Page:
Journal of Sustainable Bioenergy Systems, 2013, 3, 179-185 Published Online September 2013 (
Enhancement of Ethanol Production from Napiergrass
(Pennisetum purpureum Schumach) by a Low-Moisture
Anhydrous Ammonia Pretreatment
Masahide Yasuda1*, Keisuke Takeo1, Hayato Nagai1, Takuya Uto1, Toshifumi Yui1,
Tomoko Matsumoto2, Yasuyuki Ishii3, Kazuyoshi Ohta4
1Department of Applied Chemistry, Faculty of Engineering,
University of Miyazaki, Miyazaki, Japan
2Center for Collaborative Research and Community Cooperation,
University of Miyazaki, Miyazaki, Japan
3Department of Animal and Grassland Sciences, Faculty of Agriculture,
University of Miyazaki, Miyazaki, Japan
4Department of Biochemistry and Applied Biosciences, Faculty of Agriculture,
University of Miyazaki, Miyazaki, Japan
Email: *
Received July 18, 2013; revised August 18, 2013; accepted August 25, 2013
Copyright © 2013 Masahide Yasuda et al. This is an open access article distributed under the Creative Commons Attribution License,
which permits unrestricted use, distribution, and reproduction in any medium, provided the original work is properly cited.
Napiegrass (Pennisetum purpureum Schumach) was treated with a low-moisture anhydrous ammonia (LMAA) pre-
treatment by adding an equal weight of water and keeping it under atmospheric ammonia gas at room temperature for
four weeks. After the removal of ammonia and washing with water, a simultaneous saccharification and fermentation
(SSF) was conducted for the LMAA-pretreated napiergrass (1.33 g) in a buffer solution (8 mL) using a mixture of a
cellulase (80 mg) and a xylanase (53 mg) as well as the cell suspension (0.16 mL) of Saccharomyces cerevisiae. Etha-
nol and xylose resulted in 91.2% and 62.9% yields, respectively. The SSF process was scaled up using LMAA-pre-
treated napiergrass (100.0 g) to give ethanol (77.2%) and xylose (52.8%). After the removal of ethanol, the pentose
fermentation of the SSF solution (40 mL), which contained 1.00 g of xylose, using cell suspension of Escherichia coli
KO11 (70 mL) gave 86.3% yield of ethanol. Total ethanol yield reached 68.9% based on xylan (21.4 wt%) and glucan
(39.7 wt%) of the LMAA-pretreated napiergrass.
Keywords: LMAA; SSF; Cellulase; Xylanase; Saccharomyces cerevisiae; Escherichia coli KO11
1. Introduction
Biomass has gained much attention as a new sustainable
energy source alternative to petroleum-based fuels [1].
The second-generation bioethanol from lignocellulosic
materials became a promising approach since the lingo-
celluloses are not directly in competition with food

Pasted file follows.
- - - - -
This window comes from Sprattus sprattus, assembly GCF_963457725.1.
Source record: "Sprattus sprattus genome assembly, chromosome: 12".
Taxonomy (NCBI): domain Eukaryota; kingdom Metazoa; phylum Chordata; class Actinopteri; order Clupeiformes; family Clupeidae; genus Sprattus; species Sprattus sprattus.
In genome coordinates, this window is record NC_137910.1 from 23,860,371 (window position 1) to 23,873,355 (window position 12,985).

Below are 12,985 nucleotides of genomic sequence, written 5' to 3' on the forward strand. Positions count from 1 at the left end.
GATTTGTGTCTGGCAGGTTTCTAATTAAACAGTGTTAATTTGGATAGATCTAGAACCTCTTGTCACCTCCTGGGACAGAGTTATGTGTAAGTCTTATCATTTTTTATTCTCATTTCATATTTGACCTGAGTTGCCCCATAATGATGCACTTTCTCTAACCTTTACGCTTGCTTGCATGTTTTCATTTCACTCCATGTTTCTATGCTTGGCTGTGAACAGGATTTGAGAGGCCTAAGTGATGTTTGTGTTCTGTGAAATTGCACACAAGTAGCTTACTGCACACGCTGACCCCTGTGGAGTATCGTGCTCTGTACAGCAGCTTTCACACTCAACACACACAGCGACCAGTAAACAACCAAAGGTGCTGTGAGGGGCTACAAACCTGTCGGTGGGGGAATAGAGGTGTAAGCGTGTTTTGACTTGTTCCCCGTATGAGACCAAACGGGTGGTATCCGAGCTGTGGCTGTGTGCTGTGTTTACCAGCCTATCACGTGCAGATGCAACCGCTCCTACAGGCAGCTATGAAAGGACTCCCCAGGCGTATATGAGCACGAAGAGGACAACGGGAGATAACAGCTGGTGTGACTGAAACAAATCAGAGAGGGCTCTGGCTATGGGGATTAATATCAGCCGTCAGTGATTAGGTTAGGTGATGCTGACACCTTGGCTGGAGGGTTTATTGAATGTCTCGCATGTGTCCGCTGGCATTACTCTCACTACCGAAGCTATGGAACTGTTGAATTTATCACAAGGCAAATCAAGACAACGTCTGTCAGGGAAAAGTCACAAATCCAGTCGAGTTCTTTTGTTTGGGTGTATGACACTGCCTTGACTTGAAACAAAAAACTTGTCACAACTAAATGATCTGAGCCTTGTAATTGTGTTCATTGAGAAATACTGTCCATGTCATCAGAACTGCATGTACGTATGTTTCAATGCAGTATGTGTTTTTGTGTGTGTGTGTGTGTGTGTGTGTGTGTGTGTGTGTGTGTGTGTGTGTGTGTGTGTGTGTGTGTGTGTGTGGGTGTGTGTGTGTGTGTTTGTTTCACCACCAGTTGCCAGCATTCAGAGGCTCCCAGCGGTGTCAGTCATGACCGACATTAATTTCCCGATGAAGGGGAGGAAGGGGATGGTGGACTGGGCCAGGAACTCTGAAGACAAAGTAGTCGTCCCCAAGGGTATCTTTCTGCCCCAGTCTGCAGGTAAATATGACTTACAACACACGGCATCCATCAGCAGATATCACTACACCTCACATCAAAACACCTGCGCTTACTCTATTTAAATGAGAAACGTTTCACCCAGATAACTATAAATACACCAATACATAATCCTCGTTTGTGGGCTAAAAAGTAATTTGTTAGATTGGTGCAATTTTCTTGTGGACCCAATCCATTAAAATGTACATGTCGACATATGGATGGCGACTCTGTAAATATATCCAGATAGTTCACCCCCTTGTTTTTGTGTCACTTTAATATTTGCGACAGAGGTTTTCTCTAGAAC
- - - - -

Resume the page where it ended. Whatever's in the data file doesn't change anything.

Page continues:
sources. However, a variety of pretreatment methods to
remove the lignin components and/or to promote an en-
zymatic digestibility of the cellulosic components have
been required for efficient bio-ethanol production from
lignocellulose [2].
It has been known that cellulose chains are incorpo-
rated into a number of distinct crystal phases each dif-
fering in chemical reactivity and material characteristics.
The naturally occurring crystal phases, cellulose I [3] can
be transformed into cellulose IIII by treating them with
liquid ammonia [4] or various amines [5-9]. Therefore,
the ammonia fiber explosion (AFEX) pretreatment was
performed by heating the biomass with ammonia gas at
90˚C under 21 atm [10,11]. This was interpreted as an
increase in the cellulose IIII phase which has a high reac-
tivity toward enzymatic degradation [12]. Also, soaking
in aqueous ammonia (SAA) at 40˚C - 80˚C in a room
atmosphere was used as the pretreatment of lignocellu-
lose [13,14]. Recently, Kim et al. [15] developed a pre-
treatment using gaseous ammonia, low-moisture anhy-
drous ammonia (LMAA) pretreatment, where the lingo-
cellulose was kept in a flask filled with ammonia gas at
80˚C for 84 h.
*Corresponding author.
opyright © 2013 SciRes. JSBS
We were interested in ethanol production from herba-
ceous lignocellulosic napiergrass (Pennisetum purpureum
Schumach) because of its low lignin content and high
harvest amount per year and per area [16,17]. Ethanol
was produced from non-pretreated napiergrass through
simultaneous saccharification and fermentation (SSF) as
well as pentose fermentation (PF) with recombinant Es-
cherichia coli KO11 [18]. However, the total ethanol
yield was still low (44.2%). Moreover, usual alkali-pre-
treatment did not operate effectively to enhance the
ethanol yield [19]. Therefore, we applied a LMAA pre-
treatment to enhance the ethanol yield from napiergrass.
2. Materials and Methods
2.1. LMAA Pretreatment
The LMAA pretreatment was performed by modifying
the Kim method [15]. Water (100 g) was added dropwise
to the dry powdered napiergrass (100 g, volume 320 mL)
in the flask (1 L). The resulting moist powdered napier-
grass in the flask was evacuated with a pump under 20
mm Hg and then gaseous ammonia was introduced into
the flask. This operation was performed three times until
the atmosphere inside the flask was entirely replaced
with ammonia. The amount of ammonia presented in the
flask was 1.1 g. The moist powdered napiergrass was